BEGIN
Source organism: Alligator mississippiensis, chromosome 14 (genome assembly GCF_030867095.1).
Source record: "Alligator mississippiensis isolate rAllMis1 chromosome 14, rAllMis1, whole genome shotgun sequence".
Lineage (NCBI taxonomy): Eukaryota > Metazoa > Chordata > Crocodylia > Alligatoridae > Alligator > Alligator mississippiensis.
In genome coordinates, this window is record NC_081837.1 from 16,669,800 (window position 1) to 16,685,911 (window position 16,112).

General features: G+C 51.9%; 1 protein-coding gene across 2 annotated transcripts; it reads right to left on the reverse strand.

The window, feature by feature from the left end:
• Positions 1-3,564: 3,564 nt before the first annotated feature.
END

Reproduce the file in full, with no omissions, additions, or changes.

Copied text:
Source organism: Alligator mississippiensis, chromosome 14 (genome assembly GCF_030867095.1).
Source record: "Alligator mississippiensis isolate rAllMis1 chromosome 14, rAllMis1, whole genome shotgun sequence".
Lineage (NCBI taxonomy): Eukaryota > Metazoa > Chordata > Crocodylia > Alligatoridae > Alligator > Alligator mississippiensis.
In genome coordinates, this window is record NC_081837.1 from 16,669,800 (window position 1) to 16,685,911 (window position 16,112).

General features: G+C 51.9%; 1 protein-coding gene across 2 annotated transcripts; it reads right to left on the reverse strand.

The window, feature by feature from the left end:
• Positions 1-3,564: 3,564 nt before the first annotated feature.